Mon. Aug 8th, 2022

Apple narrowly outperformed Wall Street expectations with its Q3 results on Thursday afternoon, reporting a slight year-over-year increase in iPhone revenue and a 12 percent jump for its services division. But elsewhere, the company’s numbers plummeted: Mac revenues fell 10 percent — a drop CEO Tim Cook attributed to supply chain constraints and unfavorable exchange rates. But it also fits into an industry-wide trend of declining PC sales.

Earlier this month, Apple released a redesigned MacBook Air powered by the company’s M2 chip, but that didn’t factor into this quarter’s results. The new Air followed the launch of the improved 13-inch MacBook Pro in June. The Mac Studio desktop, Studio Display, M1-powered iPad Air and the latest iPhone SE went on sale in March. Bloomberg’s Mark Gurman has reported that Apple has a “flood” of new products in the pipeline for the fall and through 2023.

Wearables sales were down about 8 percent, while the iPad unit was down 2 percent. Overall, Apple still managed to set a record revenue for the June quarter, with $83 billion and earnings per share of $1.20.

For its 2022 line of new iPhones, Apple would be preparing not one but two large 6.7-inch devices. These will be the iPhone 14 Pro Max and an iPhone 14 model with fewer frills. You can also expect the usual pair of 6.1-inch phones: the iPhone 14 Pro and iPhone 14. The mini iPhone will not be part of the updates this year. The new phones will feature improved cameras, with the top-end Pro models getting a faster processor and redesigned, smaller screen cutouts for Face ID and the selfie camera.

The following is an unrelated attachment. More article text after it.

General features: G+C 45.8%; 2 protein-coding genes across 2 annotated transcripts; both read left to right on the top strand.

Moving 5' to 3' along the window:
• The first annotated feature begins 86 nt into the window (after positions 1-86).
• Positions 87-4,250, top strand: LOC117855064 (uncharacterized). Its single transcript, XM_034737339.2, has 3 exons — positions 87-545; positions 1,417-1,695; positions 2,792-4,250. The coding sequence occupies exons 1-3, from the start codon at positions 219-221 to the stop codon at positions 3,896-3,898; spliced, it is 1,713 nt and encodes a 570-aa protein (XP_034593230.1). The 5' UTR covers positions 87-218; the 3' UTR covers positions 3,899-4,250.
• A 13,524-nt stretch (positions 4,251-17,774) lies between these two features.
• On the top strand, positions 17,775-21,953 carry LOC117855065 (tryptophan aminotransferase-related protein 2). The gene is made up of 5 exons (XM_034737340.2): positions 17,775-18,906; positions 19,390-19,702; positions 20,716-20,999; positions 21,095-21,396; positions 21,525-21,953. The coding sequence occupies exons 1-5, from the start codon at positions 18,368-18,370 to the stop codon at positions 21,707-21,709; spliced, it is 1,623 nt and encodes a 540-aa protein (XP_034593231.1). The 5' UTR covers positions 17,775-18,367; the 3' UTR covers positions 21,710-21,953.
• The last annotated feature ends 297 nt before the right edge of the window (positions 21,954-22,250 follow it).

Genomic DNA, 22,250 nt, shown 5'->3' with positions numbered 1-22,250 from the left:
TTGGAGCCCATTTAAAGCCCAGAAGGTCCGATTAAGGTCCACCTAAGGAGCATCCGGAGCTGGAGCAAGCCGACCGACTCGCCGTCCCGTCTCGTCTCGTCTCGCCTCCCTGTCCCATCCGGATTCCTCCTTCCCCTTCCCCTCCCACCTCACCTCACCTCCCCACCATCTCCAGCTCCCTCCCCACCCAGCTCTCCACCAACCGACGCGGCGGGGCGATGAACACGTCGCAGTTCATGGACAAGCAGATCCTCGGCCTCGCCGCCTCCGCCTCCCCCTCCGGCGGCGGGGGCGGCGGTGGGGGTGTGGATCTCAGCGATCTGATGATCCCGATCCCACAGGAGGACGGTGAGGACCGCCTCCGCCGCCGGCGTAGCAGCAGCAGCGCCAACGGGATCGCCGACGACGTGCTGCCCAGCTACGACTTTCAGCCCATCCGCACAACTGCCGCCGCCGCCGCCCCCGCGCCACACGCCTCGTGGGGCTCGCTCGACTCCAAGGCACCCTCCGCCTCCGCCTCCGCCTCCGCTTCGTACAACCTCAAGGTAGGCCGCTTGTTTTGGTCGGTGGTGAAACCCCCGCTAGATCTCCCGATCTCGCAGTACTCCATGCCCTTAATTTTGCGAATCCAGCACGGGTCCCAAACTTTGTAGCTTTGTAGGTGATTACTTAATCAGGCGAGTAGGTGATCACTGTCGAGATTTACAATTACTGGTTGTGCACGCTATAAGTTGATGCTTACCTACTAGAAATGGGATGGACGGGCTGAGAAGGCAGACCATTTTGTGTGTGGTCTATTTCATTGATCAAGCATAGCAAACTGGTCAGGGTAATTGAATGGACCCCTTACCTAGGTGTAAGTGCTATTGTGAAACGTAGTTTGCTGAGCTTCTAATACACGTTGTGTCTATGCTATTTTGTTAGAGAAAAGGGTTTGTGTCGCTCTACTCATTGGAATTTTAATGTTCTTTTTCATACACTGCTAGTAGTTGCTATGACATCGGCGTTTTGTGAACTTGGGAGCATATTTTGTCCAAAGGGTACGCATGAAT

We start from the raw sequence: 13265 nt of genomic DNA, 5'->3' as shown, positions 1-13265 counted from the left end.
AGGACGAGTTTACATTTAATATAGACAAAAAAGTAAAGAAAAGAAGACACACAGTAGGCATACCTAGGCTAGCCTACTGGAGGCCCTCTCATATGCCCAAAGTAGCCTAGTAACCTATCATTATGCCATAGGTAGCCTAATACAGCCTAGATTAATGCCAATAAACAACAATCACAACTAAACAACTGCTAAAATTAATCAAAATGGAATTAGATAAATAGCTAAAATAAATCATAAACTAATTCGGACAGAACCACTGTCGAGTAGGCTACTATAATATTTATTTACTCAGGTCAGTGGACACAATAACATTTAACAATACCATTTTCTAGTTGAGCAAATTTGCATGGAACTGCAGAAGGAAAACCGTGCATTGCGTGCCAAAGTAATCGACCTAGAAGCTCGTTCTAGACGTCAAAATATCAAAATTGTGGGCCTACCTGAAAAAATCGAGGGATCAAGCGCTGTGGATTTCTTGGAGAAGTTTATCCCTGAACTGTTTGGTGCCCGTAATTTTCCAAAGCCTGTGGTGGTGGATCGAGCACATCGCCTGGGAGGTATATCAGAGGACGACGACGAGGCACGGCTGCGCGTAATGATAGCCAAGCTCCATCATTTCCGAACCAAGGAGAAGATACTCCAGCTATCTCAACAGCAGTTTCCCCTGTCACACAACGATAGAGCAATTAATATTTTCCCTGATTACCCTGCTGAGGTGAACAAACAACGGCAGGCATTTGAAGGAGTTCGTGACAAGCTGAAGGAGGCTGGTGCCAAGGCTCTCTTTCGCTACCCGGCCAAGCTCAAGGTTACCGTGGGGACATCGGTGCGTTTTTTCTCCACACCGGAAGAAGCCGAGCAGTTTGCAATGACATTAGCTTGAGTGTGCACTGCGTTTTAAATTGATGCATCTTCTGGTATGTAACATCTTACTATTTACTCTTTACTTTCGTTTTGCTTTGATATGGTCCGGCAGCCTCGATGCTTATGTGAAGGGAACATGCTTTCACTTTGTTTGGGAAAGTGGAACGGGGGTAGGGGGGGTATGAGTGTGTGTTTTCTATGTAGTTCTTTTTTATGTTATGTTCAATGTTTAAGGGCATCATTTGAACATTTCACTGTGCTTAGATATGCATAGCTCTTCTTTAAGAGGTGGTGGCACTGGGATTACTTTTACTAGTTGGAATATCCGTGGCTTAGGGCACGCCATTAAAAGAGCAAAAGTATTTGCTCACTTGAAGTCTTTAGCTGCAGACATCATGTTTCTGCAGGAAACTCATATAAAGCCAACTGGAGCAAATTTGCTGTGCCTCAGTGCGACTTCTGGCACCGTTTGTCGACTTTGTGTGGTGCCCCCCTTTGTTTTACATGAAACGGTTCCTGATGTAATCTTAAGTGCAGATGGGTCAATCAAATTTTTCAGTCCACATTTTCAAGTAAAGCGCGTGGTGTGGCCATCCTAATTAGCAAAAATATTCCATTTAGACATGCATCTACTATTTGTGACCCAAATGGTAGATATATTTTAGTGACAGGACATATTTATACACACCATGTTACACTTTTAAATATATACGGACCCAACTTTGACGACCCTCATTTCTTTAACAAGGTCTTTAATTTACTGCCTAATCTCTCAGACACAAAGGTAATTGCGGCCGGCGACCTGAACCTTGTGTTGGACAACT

Apple continues to develop its next wave of major software updates for the iPhone, iPad, Mac, Apple Watch and Apple TV. iOS/iPadOS 16, macOS Ventura and other updates are currently in public beta testing ahead of a wide release to all consumers in the fall. The iPhone release includes new customization options for the lock screen, the option to edit or delete messages, and more features.

But like other tech giants in recent weeks, Apple plans to slow its hiring in the face of a potential economic downturn and recession. Cook told Steve Kovach of CNBC that Apple will be “deliberate” in hiring new employees.

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